During the seventies Glaxo sent a mailer to all doctors on its lists in India informing them of one isolated case of anaphylactic reaction with its B1B6B12 injection although it was not required by law at that time.
The mailer virtually killed an otherwise excellent product but earned the company the medical community’s immense trust in its probity. Glaxo could not have worked for stronger brand equity than what the mailer did although the company suffered a temporary setback.
Always remembering the raison d' être of the pharmaceutical industry as healthcare may be a sobering thought for pharma marketers even when commercial considerations are a compelling reason to cut corners to add a blockbuster.
Some pharmacology textbooks like the primer on the subject by Lawrence used to mention the Thalidomide Disaster as a warning. An alert FDA Commissioner, who felt that the drug was not adequately tested, halted thalidomide’s entry into the US. By then however, the damage was done in several European countries, which rushed to approve the drug as a safe tranquilizer for pregnant women. The appalling sequelae surfaced for nearly ten years after its first introduction.
Good Marketing Conduct (GMC)!
Pharma companies are often blamed for dumping hazardous drugs not marketed in their own countries (e.g. Analgin, Oxyphenbutazone and Phenylbutazone), in third world countries. Similarly they do not publicize warnings about side effects especially when they are prescribed for children. An example of this is diphenoxylate and atropine sulphate combination prescribed extensively as an anti-dirrhoeal in India. A question often raised is when GMP/GCP procedures are a must for procurement of drugs from third world countries why are not similar practices rigidly followed for marketing drugs.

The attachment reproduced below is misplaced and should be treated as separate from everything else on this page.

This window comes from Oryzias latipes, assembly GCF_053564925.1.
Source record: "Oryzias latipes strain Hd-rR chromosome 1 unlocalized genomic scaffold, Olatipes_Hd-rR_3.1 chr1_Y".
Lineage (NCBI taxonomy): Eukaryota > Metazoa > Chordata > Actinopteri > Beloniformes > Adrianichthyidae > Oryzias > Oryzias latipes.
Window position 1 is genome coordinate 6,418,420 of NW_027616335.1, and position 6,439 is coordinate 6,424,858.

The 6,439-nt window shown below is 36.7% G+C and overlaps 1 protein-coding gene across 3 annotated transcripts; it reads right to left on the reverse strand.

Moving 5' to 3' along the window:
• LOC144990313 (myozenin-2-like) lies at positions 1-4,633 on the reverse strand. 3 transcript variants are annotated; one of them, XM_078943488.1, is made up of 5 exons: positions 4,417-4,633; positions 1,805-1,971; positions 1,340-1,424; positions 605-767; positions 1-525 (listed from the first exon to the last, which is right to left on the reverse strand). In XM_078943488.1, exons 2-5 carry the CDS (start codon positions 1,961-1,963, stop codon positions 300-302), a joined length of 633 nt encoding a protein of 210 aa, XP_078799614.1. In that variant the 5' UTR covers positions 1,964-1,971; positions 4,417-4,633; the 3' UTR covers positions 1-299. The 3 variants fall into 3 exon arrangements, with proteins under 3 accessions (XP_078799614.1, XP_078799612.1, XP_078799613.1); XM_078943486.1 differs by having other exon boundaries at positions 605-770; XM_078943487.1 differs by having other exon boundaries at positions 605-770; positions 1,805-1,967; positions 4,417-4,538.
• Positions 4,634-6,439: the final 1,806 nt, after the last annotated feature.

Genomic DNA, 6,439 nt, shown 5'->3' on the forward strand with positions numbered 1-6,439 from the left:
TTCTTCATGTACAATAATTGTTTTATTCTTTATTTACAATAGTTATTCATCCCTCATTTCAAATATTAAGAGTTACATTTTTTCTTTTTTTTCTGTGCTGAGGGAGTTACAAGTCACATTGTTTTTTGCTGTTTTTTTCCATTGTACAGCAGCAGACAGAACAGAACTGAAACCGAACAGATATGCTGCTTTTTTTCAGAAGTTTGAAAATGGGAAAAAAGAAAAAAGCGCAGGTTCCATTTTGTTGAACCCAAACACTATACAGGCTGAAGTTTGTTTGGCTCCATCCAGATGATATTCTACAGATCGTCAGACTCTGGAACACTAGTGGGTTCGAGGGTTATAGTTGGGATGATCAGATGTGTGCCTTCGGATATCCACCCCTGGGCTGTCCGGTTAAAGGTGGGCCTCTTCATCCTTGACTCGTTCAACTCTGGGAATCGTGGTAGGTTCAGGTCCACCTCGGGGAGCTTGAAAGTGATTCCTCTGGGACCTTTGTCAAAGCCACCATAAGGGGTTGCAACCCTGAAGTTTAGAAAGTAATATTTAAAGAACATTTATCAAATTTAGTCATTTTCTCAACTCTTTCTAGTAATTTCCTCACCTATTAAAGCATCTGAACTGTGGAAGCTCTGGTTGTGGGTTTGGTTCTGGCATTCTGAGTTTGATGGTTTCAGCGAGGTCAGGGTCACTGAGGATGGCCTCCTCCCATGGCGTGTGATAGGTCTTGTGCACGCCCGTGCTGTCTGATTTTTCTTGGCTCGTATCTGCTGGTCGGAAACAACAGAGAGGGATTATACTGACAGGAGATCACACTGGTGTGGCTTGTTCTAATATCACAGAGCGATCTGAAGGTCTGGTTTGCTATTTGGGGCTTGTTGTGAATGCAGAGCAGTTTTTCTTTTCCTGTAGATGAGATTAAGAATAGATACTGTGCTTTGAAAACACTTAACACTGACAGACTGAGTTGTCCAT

The recent setback companies marketing COX2 inhibitors suffered and earlier withdrawal of terfenadine analogues are totally avoidable as the drugs (like thalidomide) are not in a class where they can be termed as necessary evil like immunosuppressive drugs or cytostatic agents.
Pharma companies the world over might learn from Glaxo’s India experience. Good Marketing Conduct (GMC) could well be the PR slogan for refurbishing their image.